Research Continues To Drive Advances Against Cancer
North American Precis Syndicate
Doctors have more—and better—ways than ever to combat cancer. (NAPS)
(NAPSI)—It may seem surprising but there’s actually good news
in the fight against cancer.
According to the American Association for Cancer Research (AACR) annual
Cancer Progress Report, this year alone saw 27 new cancer
treatments—the highest number ever reported in the Cancer Progress
Report; a record high number of U.S. cancer survivors—more than 16.9
million; and the benefit of increasing federal investment in the National
Institutes of Health (NIH).
Among the new treatments are:
1. The first molecularly targeted therapeutic approved for treating
cancers with a specific genetic biomarker regardless of the type of cancer;
2. The first immunotherapeutic for use in the treatment of breast cancer.
For example, 63-year-old Keith Taggart had salivary gland cancer and was
told surgery could no longer help. He was offered a clinical trial testing a
new targeted treatment. After he took a single larotrectinib (Vitrakvi) pill
twice a day for four weeks, CT scans showed that all but one tumor had gone
and the one left had shrunk by 65 percent. Over time, it continued to shrink,
and has been undetectable for about 2 years.
Then there’s 72-year-old Eva Joseph. She was in a clinical trial
testing an immunotherapy and chemotherapy combination as a treatment for
patients with stage 4 triple-negative breast cancer. She says “this new
immunotherapy is providing hope for people who thought they had no chance to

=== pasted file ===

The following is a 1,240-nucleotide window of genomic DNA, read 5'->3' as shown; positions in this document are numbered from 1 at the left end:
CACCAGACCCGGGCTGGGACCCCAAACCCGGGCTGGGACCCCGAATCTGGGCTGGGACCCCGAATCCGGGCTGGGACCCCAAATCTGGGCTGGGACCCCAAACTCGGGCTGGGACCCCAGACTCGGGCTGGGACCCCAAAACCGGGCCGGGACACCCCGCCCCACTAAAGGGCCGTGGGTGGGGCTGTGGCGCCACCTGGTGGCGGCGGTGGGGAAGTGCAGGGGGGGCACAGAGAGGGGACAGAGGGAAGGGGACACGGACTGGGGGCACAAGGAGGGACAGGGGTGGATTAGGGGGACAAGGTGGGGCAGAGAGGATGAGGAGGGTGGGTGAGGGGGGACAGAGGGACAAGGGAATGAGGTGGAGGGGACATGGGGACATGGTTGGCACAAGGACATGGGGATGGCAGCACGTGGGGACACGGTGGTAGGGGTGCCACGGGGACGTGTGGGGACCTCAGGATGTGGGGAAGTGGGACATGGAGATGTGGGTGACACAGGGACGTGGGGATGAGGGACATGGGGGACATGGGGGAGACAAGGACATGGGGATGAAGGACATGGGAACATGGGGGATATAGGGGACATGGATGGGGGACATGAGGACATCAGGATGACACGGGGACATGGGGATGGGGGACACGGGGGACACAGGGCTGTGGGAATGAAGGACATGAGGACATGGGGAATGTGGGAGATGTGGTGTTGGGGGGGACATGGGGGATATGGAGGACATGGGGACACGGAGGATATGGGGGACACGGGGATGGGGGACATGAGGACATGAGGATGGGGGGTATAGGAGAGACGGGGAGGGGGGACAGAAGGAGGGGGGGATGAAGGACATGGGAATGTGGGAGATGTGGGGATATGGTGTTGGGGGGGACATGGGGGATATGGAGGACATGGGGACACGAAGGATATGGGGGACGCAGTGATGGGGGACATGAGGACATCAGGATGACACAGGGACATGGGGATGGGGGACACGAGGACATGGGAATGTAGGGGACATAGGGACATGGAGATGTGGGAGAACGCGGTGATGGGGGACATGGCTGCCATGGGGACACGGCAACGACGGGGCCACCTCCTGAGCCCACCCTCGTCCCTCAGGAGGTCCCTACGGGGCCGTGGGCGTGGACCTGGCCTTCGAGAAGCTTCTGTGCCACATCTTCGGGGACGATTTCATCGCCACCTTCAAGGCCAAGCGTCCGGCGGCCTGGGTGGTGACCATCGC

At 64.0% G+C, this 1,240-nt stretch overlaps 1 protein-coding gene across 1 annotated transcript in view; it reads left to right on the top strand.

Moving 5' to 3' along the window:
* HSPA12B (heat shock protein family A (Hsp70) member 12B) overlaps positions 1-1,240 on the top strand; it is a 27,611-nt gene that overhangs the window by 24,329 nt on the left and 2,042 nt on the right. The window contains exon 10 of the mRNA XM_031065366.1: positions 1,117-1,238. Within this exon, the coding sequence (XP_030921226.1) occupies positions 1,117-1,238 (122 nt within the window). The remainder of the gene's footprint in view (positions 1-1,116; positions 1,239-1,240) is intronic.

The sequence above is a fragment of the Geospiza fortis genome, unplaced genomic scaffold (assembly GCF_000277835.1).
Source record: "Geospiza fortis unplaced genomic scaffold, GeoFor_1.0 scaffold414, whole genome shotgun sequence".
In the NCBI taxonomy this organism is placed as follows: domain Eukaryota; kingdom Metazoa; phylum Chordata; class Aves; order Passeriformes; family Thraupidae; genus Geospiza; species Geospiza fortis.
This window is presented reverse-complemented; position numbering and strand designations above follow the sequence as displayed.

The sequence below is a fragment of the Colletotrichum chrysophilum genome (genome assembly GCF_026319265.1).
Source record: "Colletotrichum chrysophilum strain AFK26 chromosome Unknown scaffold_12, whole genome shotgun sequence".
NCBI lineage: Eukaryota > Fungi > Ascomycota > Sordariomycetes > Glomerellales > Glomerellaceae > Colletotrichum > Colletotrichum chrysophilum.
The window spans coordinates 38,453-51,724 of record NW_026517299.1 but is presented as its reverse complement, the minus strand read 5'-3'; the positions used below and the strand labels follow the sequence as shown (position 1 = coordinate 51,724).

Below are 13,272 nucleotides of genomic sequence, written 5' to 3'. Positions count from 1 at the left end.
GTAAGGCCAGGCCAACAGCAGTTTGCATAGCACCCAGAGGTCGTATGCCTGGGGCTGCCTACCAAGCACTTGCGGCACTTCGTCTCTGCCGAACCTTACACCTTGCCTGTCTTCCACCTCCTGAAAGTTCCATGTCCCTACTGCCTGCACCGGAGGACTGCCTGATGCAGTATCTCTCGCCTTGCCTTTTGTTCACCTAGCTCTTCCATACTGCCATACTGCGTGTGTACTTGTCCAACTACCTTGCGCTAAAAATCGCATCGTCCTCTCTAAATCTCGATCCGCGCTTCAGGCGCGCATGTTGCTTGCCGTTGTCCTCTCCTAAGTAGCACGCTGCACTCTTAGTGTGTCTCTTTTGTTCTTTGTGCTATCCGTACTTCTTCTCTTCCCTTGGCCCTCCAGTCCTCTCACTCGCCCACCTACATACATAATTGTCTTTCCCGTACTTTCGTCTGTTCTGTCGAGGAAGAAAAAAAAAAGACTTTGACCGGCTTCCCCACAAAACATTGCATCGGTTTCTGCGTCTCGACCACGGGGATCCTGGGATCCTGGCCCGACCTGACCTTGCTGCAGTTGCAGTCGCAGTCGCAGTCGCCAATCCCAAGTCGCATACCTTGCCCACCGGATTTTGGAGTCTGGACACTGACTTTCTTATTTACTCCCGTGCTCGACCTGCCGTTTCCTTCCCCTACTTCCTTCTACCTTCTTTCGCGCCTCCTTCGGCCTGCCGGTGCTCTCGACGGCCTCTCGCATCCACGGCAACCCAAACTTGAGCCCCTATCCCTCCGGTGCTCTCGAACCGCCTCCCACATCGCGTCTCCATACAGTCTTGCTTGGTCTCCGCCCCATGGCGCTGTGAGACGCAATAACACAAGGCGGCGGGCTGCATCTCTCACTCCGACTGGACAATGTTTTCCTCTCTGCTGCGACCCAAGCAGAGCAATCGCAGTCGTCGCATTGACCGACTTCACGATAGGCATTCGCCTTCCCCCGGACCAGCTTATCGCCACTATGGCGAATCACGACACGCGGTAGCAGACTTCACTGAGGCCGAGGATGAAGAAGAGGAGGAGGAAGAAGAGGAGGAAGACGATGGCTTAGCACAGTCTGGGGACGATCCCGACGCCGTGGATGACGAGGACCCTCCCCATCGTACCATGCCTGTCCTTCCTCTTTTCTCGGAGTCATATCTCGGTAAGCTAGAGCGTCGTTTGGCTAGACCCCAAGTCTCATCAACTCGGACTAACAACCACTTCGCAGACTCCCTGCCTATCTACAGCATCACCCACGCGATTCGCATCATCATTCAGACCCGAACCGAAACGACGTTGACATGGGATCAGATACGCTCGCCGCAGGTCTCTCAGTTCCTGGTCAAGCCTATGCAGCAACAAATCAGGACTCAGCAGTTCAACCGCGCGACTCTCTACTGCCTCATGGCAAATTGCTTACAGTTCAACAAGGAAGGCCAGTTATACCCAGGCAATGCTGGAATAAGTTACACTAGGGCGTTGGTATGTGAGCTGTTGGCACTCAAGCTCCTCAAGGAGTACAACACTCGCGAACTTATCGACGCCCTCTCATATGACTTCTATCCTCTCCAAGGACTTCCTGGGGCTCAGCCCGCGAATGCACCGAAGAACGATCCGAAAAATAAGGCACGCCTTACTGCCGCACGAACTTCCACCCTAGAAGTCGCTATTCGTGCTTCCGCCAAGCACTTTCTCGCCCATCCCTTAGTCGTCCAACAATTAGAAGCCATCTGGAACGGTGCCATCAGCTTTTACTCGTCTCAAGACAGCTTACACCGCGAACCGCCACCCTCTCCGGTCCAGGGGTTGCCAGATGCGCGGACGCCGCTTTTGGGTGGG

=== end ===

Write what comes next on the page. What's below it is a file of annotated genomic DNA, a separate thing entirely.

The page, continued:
live, and it only came about because of cancer research and the hard work and
money that supported it.”
“Over the past few decades, a surge in scientific discovery and
technological innovation has allowed us to make unparalleled progress against
cancer,” explains Dr. Elaine Mardis, President of AACR. “Robust
annual increases in federal funding for medical research will pave the way
for the next major breakthroughs that will transform patient care.”
The report also emphasizes, however, that despite this extraordinary
progress against cancer, the disease continues to pose enormous public health
• The number of new cancer cases in the United States is predicted
to rise to more than 2.3 million in 2040.
• The number of high-school and middle-school students using
e-cigarettes, has jumped 78 percent and 49 percent from 2017 to 2018,
• Obesity is responsible for about 8 percent of cancer cases among
U.S. adults age 30 and older, and its prevalence is rising.
For further facts about fighting cancer, visit www.CancerProgressReport.org.
“According to the @AACR, the
number of cancer survivors in the United States reached a record high of more
than 16.9 million thanks to research. Learn more in the AACR
#CancerProgress19 Report http://bit.ly/2la6hhq”
On the Net:North American Precis Syndicate, Inc.(NAPSI)